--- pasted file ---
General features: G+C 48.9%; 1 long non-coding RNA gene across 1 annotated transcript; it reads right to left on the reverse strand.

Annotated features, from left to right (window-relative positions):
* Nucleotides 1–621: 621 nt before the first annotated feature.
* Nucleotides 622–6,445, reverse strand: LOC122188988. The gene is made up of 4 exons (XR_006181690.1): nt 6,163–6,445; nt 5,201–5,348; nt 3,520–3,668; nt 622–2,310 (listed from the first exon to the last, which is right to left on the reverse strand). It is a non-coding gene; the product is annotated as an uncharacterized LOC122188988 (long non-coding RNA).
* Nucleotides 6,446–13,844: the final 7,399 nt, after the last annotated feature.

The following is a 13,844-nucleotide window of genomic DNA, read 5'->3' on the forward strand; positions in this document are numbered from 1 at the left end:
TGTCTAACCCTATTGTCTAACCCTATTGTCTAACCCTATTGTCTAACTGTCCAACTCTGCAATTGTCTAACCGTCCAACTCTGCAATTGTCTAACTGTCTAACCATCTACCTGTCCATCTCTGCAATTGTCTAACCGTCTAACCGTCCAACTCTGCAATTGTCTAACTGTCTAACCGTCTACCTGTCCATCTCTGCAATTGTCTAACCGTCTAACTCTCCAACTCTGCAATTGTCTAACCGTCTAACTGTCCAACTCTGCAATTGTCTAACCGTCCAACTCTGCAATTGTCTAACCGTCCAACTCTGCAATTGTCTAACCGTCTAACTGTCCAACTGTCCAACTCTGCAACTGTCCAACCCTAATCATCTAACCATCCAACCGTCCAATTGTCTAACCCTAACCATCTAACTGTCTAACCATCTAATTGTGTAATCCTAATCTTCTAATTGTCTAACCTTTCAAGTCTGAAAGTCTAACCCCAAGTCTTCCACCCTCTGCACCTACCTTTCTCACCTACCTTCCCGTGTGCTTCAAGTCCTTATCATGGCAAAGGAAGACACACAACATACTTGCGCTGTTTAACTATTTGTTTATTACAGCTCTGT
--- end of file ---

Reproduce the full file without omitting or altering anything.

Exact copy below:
General features: G+C 48.9%; 1 long non-coding RNA gene across 1 annotated transcript; it reads right to left on the reverse strand.

Annotated features, from left to right (window-relative positions):
* Nucleotides 1–621: 621 nt before the first annotated feature.
* Nucleotides 622–6,445, reverse strand: LOC122188988. The gene is made up of 4 exons (XR_006181690.1): nt 6,163–6,445; nt 5,201–5,348; nt 3,520–3,668; nt 622–2,310 (listed from the first exon to the last, which is right to left on the reverse strand). It is a non-coding gene; the product is annotated as an uncharacterized LOC122188988 (long non-coding RNA).
* Nucleotides 6,446–13,844: the final 7,399 nt, after the last annotated feature.

The following is a 13,844-nucleotide window of genomic DNA, read 5'->3' on the forward strand; positions in this document are numbered from 1 at the left end:
TGTCTAACCCTATTGTCTAACCCTATTGTCTAACCCTATTGTCTAACTGTCCAACTCTGCAATTGTCTAACCGTCCAACTCTGCAATTGTCTAACTGTCTAACCATCTACCTGTCCATCTCTGCAATTGTCTAACCGTCTAACCGTCCAACTCTGCAATTGTCTAACTGTCTAACCGTCTACCTGTCCATCTCTGCAATTGTCTAACCGTCTAACTCTCCAACTCTGCAATTGTCTAACCGTCTAACTGTCCAACTCTGCAATTGTCTAACCGTCCAACTCTGCAATTGTCTAACCGTCCAACTCTGCAATTGTCTAACCGTCTAACTGTCCAACTGTCCAACTCTGCAACTGTCCAACCCTAATCATCTAACCATCCAACCGTCCAATTGTCTAACCCTAACCATCTAACTGTCTAACCATCTAATTGTGTAATCCTAATCTTCTAATTGTCTAACCTTTCAAGTCTGAAAGTCTAACCCCAAGTCTTCCACCCTCTGCACCTACCTTTCTCACCTACCTTCCCGTGTGCTTCAAGTCCTTATCATGGCAAAGGAAGACACACAACATACTTGCGCTGTTTAACTATTTGTTTATTACAGCTCTGT